SAS And SATA Under One Umbrella
SAS (left) vs. SATA: The SAS connector is continuous and does not have a gap between the data pins (left) and the power connector.
When IDE (Integrated Drive Electronics) and SCSI storage interfaces (Small Computer System Interface) were widely in use, IDE was considered cheap and slow, while SCSI was expensive and blazing fast. The first was used for end-user and business PCs, while SCSI was the storage standard for servers and workstations, but also for peripherals such as high-end scanners. Consumer motherboards offered an IDE controller based on an ATA standard with two separate controller channels that supported two devices.
ATA standards ranged from ATA-1 at 8.3 MB/s in 1989 up to 133 MB/s for UltraATA/133 with ATA-7 (2005). The early ATA standards suffered from compatibility issues, as two drives would not always work reliably together on an ATA channel when configured as master/slave. SCSI, on the other hand, has been more reliable, yet more complex to configure. SCSI requires termination to eliminate signal reflection on the bus, and the user is required to assign a SCSI ID to each device. An automatic configuration mechanism called SCAM (SCSI Configured Automatically) was often available, but it never became successful. In the end, everyone with a small budget went for IDE/ATA drives, while corporate users had to go for SCSI due to reliability and performance.
Things started to change with the advent of Serial ATA, because it solved all issues of parallel ATA without becoming more expensive by offering a serial point-to-point interconnect for each drive. This allows for simpler cabling (seven conductors instead of a 40-wire ribbon cable) and makes the maximum bandwidth of 150 or 300 MB/s available to each drive. Some professional features, such as command queuing, were implemented with the first updates to the Serial ATA standard. Also, there is no configuration involved for SATA.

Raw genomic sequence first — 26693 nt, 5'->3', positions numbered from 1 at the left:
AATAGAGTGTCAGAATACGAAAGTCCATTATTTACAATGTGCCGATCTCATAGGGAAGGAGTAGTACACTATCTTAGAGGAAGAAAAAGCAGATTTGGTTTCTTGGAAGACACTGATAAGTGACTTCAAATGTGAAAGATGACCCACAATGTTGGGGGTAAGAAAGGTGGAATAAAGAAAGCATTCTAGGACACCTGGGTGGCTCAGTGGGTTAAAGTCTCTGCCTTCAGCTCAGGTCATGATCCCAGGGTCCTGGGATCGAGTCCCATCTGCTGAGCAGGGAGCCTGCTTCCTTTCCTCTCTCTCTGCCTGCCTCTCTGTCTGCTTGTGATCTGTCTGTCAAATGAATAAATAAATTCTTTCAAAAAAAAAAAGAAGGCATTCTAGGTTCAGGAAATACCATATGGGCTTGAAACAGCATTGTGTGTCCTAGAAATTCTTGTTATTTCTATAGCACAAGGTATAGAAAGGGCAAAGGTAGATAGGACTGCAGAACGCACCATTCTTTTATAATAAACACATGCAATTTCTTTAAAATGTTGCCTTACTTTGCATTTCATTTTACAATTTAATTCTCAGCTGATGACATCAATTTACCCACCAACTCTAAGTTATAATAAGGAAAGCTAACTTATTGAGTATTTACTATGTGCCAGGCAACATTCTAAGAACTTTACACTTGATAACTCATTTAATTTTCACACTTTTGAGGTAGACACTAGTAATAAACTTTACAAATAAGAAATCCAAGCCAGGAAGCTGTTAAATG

SAS, which is the abbreviation for Serial Attached SCSI, is a serialized version of the parallel SCSI bus. Both SATA and SAS are based on an 8-bit/10-bit encoding (10 bits transferred for 8 bits of data). The clock speed of 3, 6 and 12 GHz translates into 2.4, 4.8 and 9.6 Gb/s, resulting in 300, 600 and 1200 MB/s gross bandwidth for the interface (600 and 1200 MB/s will be available in the future). SAS supports so-called expanders, which can be compared to network switches, and SAS drives come with dual data ports; they can be used for redundancy or performance applications.
The really nice part about SAS is that is it does not only run its own SSP (the SAS SCSI Protocol), but it includes STP (the SATA Tunneling Protocol). The latter allows all SAS controllers to run Serial ATA hard drives. By using professional controllers such as the devices in this roundup, it is possible to create either high-capacity SATA RAID arrays using hard drives at up to 1 TB, or high-performance SAS arrays with 15,000 RPM server drives. You could even create both types as long as your controller offers sufficient SAS ports.